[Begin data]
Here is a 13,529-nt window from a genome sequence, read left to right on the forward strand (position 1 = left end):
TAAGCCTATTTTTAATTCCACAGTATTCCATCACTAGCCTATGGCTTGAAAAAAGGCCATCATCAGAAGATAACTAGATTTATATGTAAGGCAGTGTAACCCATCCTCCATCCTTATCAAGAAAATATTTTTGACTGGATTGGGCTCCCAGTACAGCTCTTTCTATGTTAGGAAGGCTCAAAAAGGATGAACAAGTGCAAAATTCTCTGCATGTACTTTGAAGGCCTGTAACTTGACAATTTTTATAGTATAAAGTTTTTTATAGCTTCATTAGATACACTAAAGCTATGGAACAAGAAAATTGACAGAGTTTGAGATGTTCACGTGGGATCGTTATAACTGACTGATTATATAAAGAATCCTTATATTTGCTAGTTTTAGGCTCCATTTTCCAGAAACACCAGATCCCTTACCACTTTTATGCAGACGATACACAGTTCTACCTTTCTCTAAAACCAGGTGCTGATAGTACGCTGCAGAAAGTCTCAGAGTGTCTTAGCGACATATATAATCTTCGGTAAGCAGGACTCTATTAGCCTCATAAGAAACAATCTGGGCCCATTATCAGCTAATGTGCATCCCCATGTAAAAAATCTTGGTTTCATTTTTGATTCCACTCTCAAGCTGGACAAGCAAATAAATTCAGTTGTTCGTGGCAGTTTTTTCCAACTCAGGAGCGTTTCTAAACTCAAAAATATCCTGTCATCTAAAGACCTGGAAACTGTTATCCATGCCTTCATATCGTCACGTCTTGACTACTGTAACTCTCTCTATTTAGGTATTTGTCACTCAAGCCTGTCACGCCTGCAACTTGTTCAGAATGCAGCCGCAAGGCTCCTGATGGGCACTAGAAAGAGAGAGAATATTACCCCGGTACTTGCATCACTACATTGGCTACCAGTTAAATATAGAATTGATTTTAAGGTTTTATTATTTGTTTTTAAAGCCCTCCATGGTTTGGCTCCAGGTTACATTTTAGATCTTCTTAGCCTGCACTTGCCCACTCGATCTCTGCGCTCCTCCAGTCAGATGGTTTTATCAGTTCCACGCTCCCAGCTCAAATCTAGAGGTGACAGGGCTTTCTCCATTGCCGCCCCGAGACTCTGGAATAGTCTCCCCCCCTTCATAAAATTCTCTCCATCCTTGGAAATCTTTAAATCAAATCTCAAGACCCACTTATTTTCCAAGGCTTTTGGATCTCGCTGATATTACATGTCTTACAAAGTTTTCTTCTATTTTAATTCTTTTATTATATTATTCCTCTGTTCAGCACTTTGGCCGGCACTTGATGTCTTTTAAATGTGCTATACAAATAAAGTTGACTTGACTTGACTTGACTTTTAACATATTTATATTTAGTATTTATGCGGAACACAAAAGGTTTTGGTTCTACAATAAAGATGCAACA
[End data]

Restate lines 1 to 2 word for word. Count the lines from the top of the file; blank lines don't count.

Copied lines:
Here is a 13,529-nt window from a genome sequence, read left to right on the forward strand (position 1 = left end):
TAAGCCTATTTTTAATTCCACAGTATTCCATCACTAGCCTATGGCTTGAAAAAAGGCCATCATCAGAAGATAACTAGATTTATATGTAAGGCAGTGTAACCCATCCTCCATCCTTATCAAGAAAATATTTTTGACTGGATTGGGCTCCCAGTACAGCTCTTTCTATGTTAGGAAGGCTCAAAAAGGATGAACAAGTGCAAAATTCTCTGCATGTACTTTGAAGGCCTGTAACTTGACAATTTTTATAGTATAAAGTTTTTTATAGCTTCATTAGATACACTAAAGCTATGGAACAAGAAAATTGACAGAGTTTGAGATGTTCACGTGGGATCGTTATAACTGACTGATTATATAAAGAATCCTTATATTTGCTAGTTTTAGGCTCCATTTTCCAGAAACACCAGATCCCTTACCACTTTTATGCAGACGATACACAGTTCTACCTTTCTCTAAAACCAGGTGCTGATAGTACGCTGCAGAAAGTCTCAGAGTGTCTTAGCGACATATATAATCTTCGGTAAGCAGGACTCTATTAGCCTCATAAGAAACAATCTGGGCCCATTATCAGCTAATGTGCATCCCCATGTAAAAAATCTTGGTTTCATTTTTGATTCCACTCTCAAGCTGGACAAGCAAATAAATTCAGTTGTTCGTGGCAGTTTTTTCCAACTCAGGAGCGTTTCTAAACTCAAAAATATCCTGTCATCTAAAGACCTGGAAACTGTTATCCATGCCTTCATATCGTCACGTCTTGACTACTGTAACTCTCTCTATTTAGGTATTTGTCACTCAAGCCTGTCACGCCTGCAACTTGTTCAGAATGCAGCCGCAAGGCTCCTGATGGGCACTAGAAAGAGAGAGAATATTACCCCGGTACTTGCATCACTACATTGGCTACCAGTTAAATATAGAATTGATTTTAAGGTTTTATTATTTGTTTTTAAAGCCCTCCATGGTTTGGCTCCAGGTTACATTTTAGATCTTCTTAGCCTGCACTTGCCCACTCGATCTCTGCGCTCCTCCAGTCAGATGGTTTTATCAGTTCCACGCTCCCAGCTCAAATCTAGAGGTGACAGGGCTTTCTCCATTGCCGCCCCGAGACTCTGGAATAGTCTCCCCCCCTTCATAAAATTCTCTCCATCCTTGGAAATCTTTAAATCAAATCTCAAGACCCACTTATTTTCCAAGGCTTTTGGATCTCGCTGATATTACATGTCTTACAAAGTTTTCTTCTATTTTAATTCTTTTATTATATTATTCCTCTGTTCAGCACTTTGGCCGGCACTTGATGTCTTTTAAATGTGCTATACAAATAAAGTTGACTTGACTTGACTTGACTTTTAACATATTTATATTTAGTATTTATGCGGAACACAAAAGGTTTTGGTTCTACAATAAAGATGCAACA